Many of the examples I’m giving are centered on Bay Area companies. But San Diego is, and has long been, the number three U.S. region for Biotech IPOs and venture funding. This year, nearly 60 San Diego biotechs have raised close to $3 billion, more than the amount raised in any state besides California itself and Massachusetts. However, Los Angeles, while being home to Amgen, isn’t as strong in biotech as San Diego, or in traditional tech as the Bay Area.

Los Angeles doesn’t just trail the Bay Area in venture funding, its housing is even more expensive relative to wages. The value of residential real estate in the LA, Orange, Riverside, and San Bernardino Counties is $2.8 trillion according to LendingTree. However, the region generated just $109 billion in wages in the 2nd quarter of 2020 according to Census data. Home values at 26x quarterly wages are among the highest in the country. In contrast, the Bay Area’s $1.9 trillion real estate market was supported by $99 billion in quarterly wages. While this is well above the national average of 10–15x, the job market around San Francisco and San Jose is better able to support regional housing costs than LA’s job market is.

State Support for Los Angeles

LA is less dominant in film than the Bay Area is in tech. While it still leads in direct spending by the movie and filming industry at over $11 billion, Georgia has risen quickly to over $3 billion, a tenfold increase since the mid-2000s. Avengers, Black Panther, and Ozark are just some of the projects filmed there. Moreover, the state has been much more open to shooting during COVID than California has been. And even before COVID, FilmLA reported that “shoot days” for film, web series, TV, and advertising had fallen 5% annually in 2019.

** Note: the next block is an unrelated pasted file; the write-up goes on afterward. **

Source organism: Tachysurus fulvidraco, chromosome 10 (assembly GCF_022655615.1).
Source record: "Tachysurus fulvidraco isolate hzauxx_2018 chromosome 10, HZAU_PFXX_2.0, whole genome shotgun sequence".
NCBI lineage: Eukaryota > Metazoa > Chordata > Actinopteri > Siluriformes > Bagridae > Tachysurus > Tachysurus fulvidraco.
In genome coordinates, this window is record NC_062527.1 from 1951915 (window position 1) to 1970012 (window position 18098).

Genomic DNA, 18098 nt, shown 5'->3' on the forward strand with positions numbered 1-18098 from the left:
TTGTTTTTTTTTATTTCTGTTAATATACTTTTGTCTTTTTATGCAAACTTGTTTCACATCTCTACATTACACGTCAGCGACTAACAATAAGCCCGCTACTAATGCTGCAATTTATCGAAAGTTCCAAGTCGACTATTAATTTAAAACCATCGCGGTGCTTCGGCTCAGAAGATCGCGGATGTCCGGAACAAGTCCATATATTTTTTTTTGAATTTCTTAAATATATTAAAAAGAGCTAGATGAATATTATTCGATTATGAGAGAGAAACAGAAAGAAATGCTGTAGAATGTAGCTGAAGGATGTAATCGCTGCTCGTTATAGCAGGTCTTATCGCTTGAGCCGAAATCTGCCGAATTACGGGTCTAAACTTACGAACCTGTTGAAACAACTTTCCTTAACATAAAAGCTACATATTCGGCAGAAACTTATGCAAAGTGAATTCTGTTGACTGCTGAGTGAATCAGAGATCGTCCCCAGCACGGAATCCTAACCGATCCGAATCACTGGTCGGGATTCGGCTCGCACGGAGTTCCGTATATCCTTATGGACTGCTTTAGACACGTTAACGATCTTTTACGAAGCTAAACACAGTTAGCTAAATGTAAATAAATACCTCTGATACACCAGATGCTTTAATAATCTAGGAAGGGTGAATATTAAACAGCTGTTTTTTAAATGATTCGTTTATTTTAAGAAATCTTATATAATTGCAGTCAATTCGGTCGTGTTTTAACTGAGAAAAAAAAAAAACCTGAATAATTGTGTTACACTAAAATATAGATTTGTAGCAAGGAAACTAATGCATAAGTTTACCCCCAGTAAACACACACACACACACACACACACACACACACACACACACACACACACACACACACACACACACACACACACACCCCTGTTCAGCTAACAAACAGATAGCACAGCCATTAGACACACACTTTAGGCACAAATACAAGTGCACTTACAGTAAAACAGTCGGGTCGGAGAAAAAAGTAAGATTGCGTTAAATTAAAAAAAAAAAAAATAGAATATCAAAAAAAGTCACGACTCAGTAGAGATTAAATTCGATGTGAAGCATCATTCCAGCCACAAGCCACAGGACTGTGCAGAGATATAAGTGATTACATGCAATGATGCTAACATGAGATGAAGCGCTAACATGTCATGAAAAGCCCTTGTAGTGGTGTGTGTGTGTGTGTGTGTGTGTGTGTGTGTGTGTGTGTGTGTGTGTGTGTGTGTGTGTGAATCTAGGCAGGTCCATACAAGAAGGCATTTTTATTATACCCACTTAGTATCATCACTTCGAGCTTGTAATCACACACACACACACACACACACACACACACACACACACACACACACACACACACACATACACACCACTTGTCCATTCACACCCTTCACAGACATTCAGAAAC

California state government, not known for being business-friendly, has made a big effort to fight off other states capturing the on location filming business. It launched a $330 million tax incentive program through the California Film Commission for entertainment and advertising projects who shoot in state, and this program is cited by industry leaders as an important factor in preventing more productions from going elsewhere.

LA and Orange Counties were already experiencing their slowest growth ever before COVID. With Netflix now worth nearly as much as Disney, and with a limited number of startups to replace Toyota, Northrop Grumman, Nestlé, and other companies moving out, the region has to sell its lifestyle to sustain its economy. In addition to Google, a handful of Bay Area startups have shifted operations to Santa Monica and Venice, creating beach-side offices, and more could follow if the “exodus” out of LA pushes down housing costs and stabilizes traffic.

Insane Tax Policy vs. Insane Ideas

While California could suffer lost tax revenue if Sacramento doesn’t do more to address the wave of people and companies moving out, there’s also no other city or state emerging as a hub of innovation that can attract capital the way California companies do. Most crazy ideas don’t become businesses, but places that don’t welcome crazy ideas struggle to create innovative companies. Another state sanely welcoming successful businesses isn’t going to stop this crazy state from developing new ones.



David Gross

Writing about urban economic history, regional economic development, and the economics of emerging tech and biotech..